KNOXVILLE – Seconds into Tennessee’s NIT game against Savannah State on Tuesday night, Yemi Makanjuola, the Vols’ freshman forward, received a post entry pass. Seeing his path to the basket blocked, Makanuola threw the ball back to the perimeter, but there was a problem – none of his teammates were anywhere near the vicinity of the pass.

Luckily for the Vols, guard Skylar McBee tracked down the ball. Once again, it was tossed in to Makanjuola, who missed a jump hook, or at least it sort of looked like a jump hook.

Hang on. It gets better.

In the next couple of minutes, Makanjuola grabbed defensive rebounds to end two straight Savannah State possessions. After a quick rest, Makanjuola came back and scored on a pass from Jordan McRae with 14:55 to play. Less than a minute later he was fouled going to the basket and made two free throws.


Makanjuloa ended the first half with six points and four rebounds, and finished Tennessee’s 65-51 victory a hero, having contributed 10 points, six of those scored at the free-throw line, a team-high eight rebounds and two blocked shots to the cause.

Makanjuola was a surprise starter, subbing for Jeronne Maymon, who was resting a sore knee. He’s also a case in point why the NIT, though a far cry from the NCAA tournament, is infinitely better for a fairly young team like Tennessee than an early spring break.

There’s no substitute for being under the gun, no better way to learn and improve. And as the game moved into crunch time, the Vols, who had led by as many as 17 points in the first half, were scrambling, holding onto a slim two-point lead with 14:31 to play.

At that point, Makanjuola re-entered the game and gave some tantalizing glimpses of his future. With 13:12 to play he drew a charge. A minute later, he blocked a shot and threw an outlet pass to Trae Golden, who scored for a 41-35 lead. At 11:43 Makanjuola turned back another shot, and 13 seconds later, he rebounded a Cameron Tatum miss and scored.

That basket gave Tennessee a 43-35 lead. The crisis was averted and the Vols advanced to a second-round game against Middle Tennessee.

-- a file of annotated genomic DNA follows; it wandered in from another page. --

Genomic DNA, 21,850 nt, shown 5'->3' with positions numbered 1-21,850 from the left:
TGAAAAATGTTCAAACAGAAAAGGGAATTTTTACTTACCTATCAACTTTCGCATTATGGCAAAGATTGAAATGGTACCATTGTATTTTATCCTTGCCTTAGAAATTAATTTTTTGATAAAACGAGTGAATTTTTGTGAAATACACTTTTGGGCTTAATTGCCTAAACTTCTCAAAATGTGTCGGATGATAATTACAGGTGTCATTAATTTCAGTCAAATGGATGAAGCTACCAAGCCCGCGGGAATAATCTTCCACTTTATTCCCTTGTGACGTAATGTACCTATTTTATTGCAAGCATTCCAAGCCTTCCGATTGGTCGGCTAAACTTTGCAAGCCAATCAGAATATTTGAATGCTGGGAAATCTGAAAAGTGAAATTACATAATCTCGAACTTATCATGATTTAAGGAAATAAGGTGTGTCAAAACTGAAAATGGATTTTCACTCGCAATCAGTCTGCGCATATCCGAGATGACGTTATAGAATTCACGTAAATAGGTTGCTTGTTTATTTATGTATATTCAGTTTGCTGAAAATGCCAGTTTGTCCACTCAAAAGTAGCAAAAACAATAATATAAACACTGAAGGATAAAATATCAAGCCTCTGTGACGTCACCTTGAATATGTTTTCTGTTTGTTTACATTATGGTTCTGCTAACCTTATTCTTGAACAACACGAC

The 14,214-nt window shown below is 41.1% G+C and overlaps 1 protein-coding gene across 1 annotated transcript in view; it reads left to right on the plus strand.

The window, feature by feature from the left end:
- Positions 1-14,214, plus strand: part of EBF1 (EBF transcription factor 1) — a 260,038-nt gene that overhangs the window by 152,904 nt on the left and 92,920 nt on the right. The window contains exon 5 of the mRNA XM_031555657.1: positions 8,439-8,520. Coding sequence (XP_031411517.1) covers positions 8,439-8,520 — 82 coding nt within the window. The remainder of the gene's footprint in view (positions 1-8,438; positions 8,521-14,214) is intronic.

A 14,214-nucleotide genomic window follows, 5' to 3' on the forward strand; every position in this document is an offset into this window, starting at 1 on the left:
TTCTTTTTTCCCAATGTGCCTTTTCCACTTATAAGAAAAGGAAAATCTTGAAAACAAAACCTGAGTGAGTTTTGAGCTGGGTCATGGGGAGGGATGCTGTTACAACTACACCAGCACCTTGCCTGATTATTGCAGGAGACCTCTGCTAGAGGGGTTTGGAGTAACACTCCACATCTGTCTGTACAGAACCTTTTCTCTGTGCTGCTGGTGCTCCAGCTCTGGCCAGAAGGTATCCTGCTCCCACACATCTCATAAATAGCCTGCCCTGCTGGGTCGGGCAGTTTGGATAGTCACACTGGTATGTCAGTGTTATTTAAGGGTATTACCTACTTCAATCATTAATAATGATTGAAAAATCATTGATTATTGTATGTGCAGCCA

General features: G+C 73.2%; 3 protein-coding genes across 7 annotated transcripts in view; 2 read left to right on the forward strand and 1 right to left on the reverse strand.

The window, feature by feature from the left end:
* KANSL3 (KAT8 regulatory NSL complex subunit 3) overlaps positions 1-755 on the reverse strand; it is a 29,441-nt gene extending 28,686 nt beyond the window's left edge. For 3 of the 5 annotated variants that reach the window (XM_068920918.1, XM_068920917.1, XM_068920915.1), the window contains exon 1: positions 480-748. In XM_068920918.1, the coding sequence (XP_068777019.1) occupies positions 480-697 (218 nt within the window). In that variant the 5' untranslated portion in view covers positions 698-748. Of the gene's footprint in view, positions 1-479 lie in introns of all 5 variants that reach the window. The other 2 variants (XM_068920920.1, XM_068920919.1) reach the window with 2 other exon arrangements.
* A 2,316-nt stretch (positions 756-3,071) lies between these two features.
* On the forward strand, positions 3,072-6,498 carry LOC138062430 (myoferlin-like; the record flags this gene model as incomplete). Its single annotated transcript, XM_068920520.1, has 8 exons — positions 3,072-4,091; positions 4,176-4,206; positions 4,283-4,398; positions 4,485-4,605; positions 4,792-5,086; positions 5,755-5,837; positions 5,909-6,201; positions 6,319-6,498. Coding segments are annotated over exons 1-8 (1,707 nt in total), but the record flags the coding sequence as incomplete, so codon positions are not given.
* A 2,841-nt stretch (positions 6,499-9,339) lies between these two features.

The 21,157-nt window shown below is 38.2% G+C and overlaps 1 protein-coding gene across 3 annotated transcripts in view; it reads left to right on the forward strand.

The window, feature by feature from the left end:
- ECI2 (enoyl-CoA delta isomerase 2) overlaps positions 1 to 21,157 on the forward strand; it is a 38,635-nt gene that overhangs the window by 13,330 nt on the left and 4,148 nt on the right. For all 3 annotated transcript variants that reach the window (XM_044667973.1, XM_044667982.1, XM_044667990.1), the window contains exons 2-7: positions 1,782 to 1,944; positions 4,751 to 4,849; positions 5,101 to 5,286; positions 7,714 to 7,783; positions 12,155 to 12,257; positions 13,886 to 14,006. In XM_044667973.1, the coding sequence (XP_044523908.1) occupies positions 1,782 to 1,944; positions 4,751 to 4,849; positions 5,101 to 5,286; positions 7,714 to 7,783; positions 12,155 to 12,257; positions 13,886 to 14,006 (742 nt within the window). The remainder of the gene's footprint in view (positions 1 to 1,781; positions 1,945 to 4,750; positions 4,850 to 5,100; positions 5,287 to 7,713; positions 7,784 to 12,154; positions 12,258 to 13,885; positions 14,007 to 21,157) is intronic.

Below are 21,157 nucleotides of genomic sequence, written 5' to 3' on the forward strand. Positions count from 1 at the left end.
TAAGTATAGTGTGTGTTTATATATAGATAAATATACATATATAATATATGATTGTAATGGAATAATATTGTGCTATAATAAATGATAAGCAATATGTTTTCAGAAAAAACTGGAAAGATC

Certainly Tennessee coach Cuonzo Martin would have liked to have Maymon, a second-team All-SEC player, on the floor. But in Maymon’s stead, Makanjuola showed once again that his future is promising

This wasn’t the first time Makanjuola’s play contributed to a Tennessee victory. On Dec. 29, he scored 18 straight points – that’s right, 18 in a row – and grabbed 11 rebounds in 18 minutes against The Citadel. But coming into the Savannah State game, he had scored only 13 more points the rest of the season.

By virtue of earning a postseason bid, the Vols gave the young big man more room to grow. And he wasn’t the only Tennessee freshman to get some much-needed extra work. Jarnell Stokes scored a team-high 13 points, grabbed five boards and blocked three shots. And Josh Richardson scored 10 points, one off his season high.

Tennessee’s freshmen accounted for 33 points, by far their most as a group this season. The previous best was 22 in a win at LSU in late February, but 18 of those were scored by Stokes.

Stokes has received considerably more press and attention befitting his status as a five-star recruit, but Martin is convinced that, like Stokes, Makanjuola will become an everyday contributor.

“There’s no doubt in my mind,” Martin said. “He’s already tough, so he has that ingredient. Now it’s just a matter of him continuing to develop his skills. But he puts the time into it.

“He’s done a really good job of getting after it in practice. He’s been working hard. He’s not a guy that saves energy. He’s been working with (Tennessee assistant coaches) on his post moves. It’s really with his body balance more than anything, and having patience in the post. But he puts the time in.”

Makanjuola got the word Tuesday afternoon that he was going to start.

“When I sat down and thought about it, I got a little nervous,” he said.

That pass to nowhere was a sign Makanjuola’s nerves hadn’t quite gone away by the opening tip. But he was able to play his way through them. That opportunity hasn’t come along often this season.

“It’s not that he hasn’t been good enough to play,” McBee said. “But we’ve got Jarnell and Jeronne, and he’s had to play behind those guys. But he’s going to continue to get better and better. He’s going to have a great career.”